New Year, New Me – New Country

Look to the west – a vibrant sun reflects off the Pacific Ocean, downtown Los Angeles casts shadows on itself, palm trees speckle the city’s tangled freeways and overgrown suburbs. Look to the east – a glimmering moon reflects off the South China Sea, congested evergreen forests cover the hills, Hong Kong’s distinct concrete monoliths stretch into the sky.


From one end of the world to another. Pulled across fifteen time zones. Separated by a 7,000-mile stretch of water. Going to a new school abroad marks a dynamic turning point in the lives of students studying abroad.


After growing up in Hong Kong, senior Hailey Tsui emigrated to the United States in late July, leaving behind the familiarity of her international private school. This is Tsui’s first year attending an American public high school.


“Everything I’ve had was very, very scary in a sense because there are many unknowns, and I had no expectations,” Tsui said. “I was excited to leave [Hong Kong], but at the same time, there were also a lot of insecurities because I had to go from having everything to having nothing.”


Tsui’s adoration of American culture started with her first trip to the United States in Washington, D.C. when she was five years old. Since then, she and her family have made bi-yearly visits to other prominent American destinations, including New York City and Maryland, before permanently relocating.


After a six-day excursion to the West Coast during sixth grade, Tsui – who said she hopes to pursue entertainment law in California – developed a particular love for the diversity and opportunities in Los Angeles and Irvine, along with Californian landmarks like Disneyland and Hollywood.


“My friend told me everything about Irvine, like there’s Asian food, there’s a huge Asian community and it’s one of the safest cities in the states, so this was one of our biggest considerations for living,” Tsui said. “The day I stepped off the plane and arrived in Irvine I was like, ‘This was the right place.’”


At the time Tsui ventured west, another student was boarding an international flight to Tsui’s home city: Hong Kong.


Naila Talib, a former Portola High student and current junior at the Li Po Chun United World College of Hong Kong, emigrated to Hong Kong on Aug. 26. The move came after a grueling seven-month application process and a long-anticipated scholarship acceptance letter from the United World Colleges Movement, a competitive academic program with 18 international private schools across four continents.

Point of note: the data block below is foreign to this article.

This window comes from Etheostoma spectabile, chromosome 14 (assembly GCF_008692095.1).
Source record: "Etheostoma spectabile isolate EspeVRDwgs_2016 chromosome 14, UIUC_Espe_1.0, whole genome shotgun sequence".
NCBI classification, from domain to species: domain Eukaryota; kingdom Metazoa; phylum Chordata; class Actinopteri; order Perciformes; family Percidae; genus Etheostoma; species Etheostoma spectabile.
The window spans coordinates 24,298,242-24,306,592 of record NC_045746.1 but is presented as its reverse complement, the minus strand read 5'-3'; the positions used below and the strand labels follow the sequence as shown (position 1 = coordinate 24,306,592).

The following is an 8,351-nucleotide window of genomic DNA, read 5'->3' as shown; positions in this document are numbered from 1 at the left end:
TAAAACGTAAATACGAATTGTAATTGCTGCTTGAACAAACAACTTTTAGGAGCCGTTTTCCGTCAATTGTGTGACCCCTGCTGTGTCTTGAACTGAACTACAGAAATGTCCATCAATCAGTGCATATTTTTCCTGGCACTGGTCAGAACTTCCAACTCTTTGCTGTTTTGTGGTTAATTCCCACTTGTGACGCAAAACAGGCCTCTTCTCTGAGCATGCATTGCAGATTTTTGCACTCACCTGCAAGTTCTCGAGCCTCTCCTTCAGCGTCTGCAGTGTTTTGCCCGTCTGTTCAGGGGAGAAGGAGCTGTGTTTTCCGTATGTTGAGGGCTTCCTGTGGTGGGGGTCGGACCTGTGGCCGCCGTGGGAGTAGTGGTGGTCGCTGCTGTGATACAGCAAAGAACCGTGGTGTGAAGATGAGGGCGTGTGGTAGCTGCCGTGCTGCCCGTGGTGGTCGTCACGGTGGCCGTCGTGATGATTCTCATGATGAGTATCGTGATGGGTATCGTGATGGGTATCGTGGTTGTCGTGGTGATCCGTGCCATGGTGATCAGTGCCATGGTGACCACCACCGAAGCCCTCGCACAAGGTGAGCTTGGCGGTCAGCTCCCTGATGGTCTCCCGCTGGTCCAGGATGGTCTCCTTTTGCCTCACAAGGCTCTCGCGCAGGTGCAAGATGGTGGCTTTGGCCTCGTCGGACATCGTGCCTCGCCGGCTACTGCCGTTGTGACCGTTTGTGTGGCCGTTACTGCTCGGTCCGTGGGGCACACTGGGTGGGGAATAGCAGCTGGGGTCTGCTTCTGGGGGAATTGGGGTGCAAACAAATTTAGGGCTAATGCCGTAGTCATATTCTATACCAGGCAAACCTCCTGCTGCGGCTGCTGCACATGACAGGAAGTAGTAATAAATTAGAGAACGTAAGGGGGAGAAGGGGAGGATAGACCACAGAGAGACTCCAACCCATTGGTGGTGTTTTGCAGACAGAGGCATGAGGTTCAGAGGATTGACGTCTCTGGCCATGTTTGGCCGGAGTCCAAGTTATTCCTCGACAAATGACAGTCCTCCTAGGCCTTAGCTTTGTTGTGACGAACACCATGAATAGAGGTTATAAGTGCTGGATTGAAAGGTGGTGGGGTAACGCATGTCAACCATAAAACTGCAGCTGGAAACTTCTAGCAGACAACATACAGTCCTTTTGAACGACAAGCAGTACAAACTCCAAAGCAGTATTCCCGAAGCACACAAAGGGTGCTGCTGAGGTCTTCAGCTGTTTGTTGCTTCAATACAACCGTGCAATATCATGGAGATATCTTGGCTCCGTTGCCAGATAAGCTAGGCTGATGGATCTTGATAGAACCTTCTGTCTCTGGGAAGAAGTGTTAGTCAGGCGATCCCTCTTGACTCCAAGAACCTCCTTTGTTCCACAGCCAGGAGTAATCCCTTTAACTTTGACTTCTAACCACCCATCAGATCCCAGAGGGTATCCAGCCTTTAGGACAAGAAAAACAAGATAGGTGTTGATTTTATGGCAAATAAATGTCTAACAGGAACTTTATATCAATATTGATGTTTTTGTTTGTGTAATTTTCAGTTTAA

“I don’t think I’ve ever been happier,” Talib said. “The next two years of my life would be abroad at this really amazing school that I had wanted to go to for so long.”


In sixth grade, Talib grew fascinated with Mandarin, recognizing its ubiquity as the world’s second-most-spoken language, according to Ethnologue. Throughout middle school and high school, she has adamantly studied Mandarin through immersion programs and classes and has now reached speaking proficiency.


“I was just surrounded by all these people who are just as ambitious as me to improve their fluency in Mandarin, and I thought that that was such a neat opportunity,” Talib said. “I think it had a really good influence on me to be able to find more motivation to learn more about the Chinese culture and the Chinese language.”


Today at LPC, she shares a dorm with three roommates from different countries, and her school campus houses 250 students from 90 countries, according to the LPC website. With constant exposure to diverse social and economic backgrounds, Talib said she has learned to look beyond cultural stereotypes portrayed in the media.


For both Tsui and Talib, emigration invited a look into different lifestyles internationally. Compared to the compact, walkable urban environment of Hong Kong, the large distances between destinations in California were a standout for Tsui. Meanwhile, Talib admired the different ethnicities and languages like Cantonese prevalent throughout Hong Kong.


But with new realities also came unforeseen challenges.


“I’m an only child, and my friends in Hong Kong were essentially my family, and whenever I had anything or any ups and downs, I would always tell them, and we’d share everything,” Tsui said. “But coming here, at night, I was like, ‘Mom, I don’t have any friends,’ because there’s a time difference, and that’s one thing I lost.”


As the school year came to a start in Hong Kong and in Irvine, Talib and Tsui found comfort in their aspirations to learn about new cultural environments and in their sense of community. 


To share her experiences with her own online community, Talib documents her journey abroad on her blog, Breath of Beyond.


“There’s people from all over the world and we come here, we’re all studying together and we spend our lives completely surrounded by each other,” Talib said. “I have a new appreciation for a certain country because I know someone from that country.”


At Portola High, with its own diverse array of student communities – athletic teams, musical groups, clubs and student publications – Tsui found belonging through marching band and symphonic band.


“At Portola, the community here is very open and people are very welcoming, and people are very considerate, and they know that you’re not used to this place,” Tsui said. “They would always come up to you and ask if you’re okay. Having this community helped me get used to everything and help me feel like home.”